Rickards revisits perpetual QE
Jim Rickards revisits the issue of perpetual QE in his latest interview with King World News, here.
He says his piece was misunderstood by many, saying that the point of QE is not to monetize the deficit but to keep interest rates low. For that purpose, the $750B to be yielded by principal repayments on the MBS portfolio ($500B) plus the Treasury portfolio ($250B) is adequate to put fear into the market.
The principal reinvestment program was started about August 17, 2010 and QE2 was added on November 4. A timeline is here.
The purpose of QE2 was to purchase a further $600B of longer term treasuries before July 1st, 2011 starting Nov. 4, as explained here.
I don’t understand Rickards’ new argument for these reasons.
First, I think the purpose of QE is to monetize the federal debt (not specifically the deficit) in order to keep interest rates low AND provide a buyer for the federal debt at interest rates lower than they would otherwise be. The Fed apparently judged that the existing reinvestment of principle payments was insufficient for that purpose. Therefore, they extended QE with QE2 to monetize another $600B of the longer term debt.
The QE2 program is generally regarded as a failure because longer term rates went up, but they have not gone up much yet (about 0.5%), and it is possible that rates would have spiked if the Fed had NOT been there with $300B in easy money at the longer term bond auctions.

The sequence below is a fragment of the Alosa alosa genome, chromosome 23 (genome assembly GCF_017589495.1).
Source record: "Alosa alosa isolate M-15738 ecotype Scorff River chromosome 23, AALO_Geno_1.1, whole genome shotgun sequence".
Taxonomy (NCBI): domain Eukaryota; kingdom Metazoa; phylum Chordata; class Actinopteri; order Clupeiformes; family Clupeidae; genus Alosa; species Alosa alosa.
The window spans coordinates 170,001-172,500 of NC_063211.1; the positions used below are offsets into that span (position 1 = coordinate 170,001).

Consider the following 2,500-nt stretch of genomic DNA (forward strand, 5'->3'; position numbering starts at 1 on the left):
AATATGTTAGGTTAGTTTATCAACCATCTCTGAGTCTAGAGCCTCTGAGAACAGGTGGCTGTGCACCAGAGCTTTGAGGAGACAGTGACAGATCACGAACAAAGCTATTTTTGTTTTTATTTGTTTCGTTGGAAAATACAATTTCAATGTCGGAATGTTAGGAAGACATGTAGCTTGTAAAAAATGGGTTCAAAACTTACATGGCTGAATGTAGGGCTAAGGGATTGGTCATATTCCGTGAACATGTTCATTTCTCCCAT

Second, if the reinvestment program was judged an insufficient source of easing in November when QE2 was launched, why would it be a sufficient source of easing NOW if QE2 went away? Is this a goldilocks situation where QE2 was too much and nothing was too little, but the reinvestment program was luckily just right?
We no longer have the original $1.5T of MBS. That has diminished to $0.95T, probably reflecting defaults more than principal repayments. Also, in the latest month of data, I found there had been $80B of QE2 and only $22B of reinvestment, suggesting that Rickards’ estimate of $500B due to reinvestment is much too high (12 * 22B/year = 264B/year).
Looking at these figures I don’t see how one can argue that quantitative easing is somehow going to continue under a different name. We’re just going to get a lot less QE.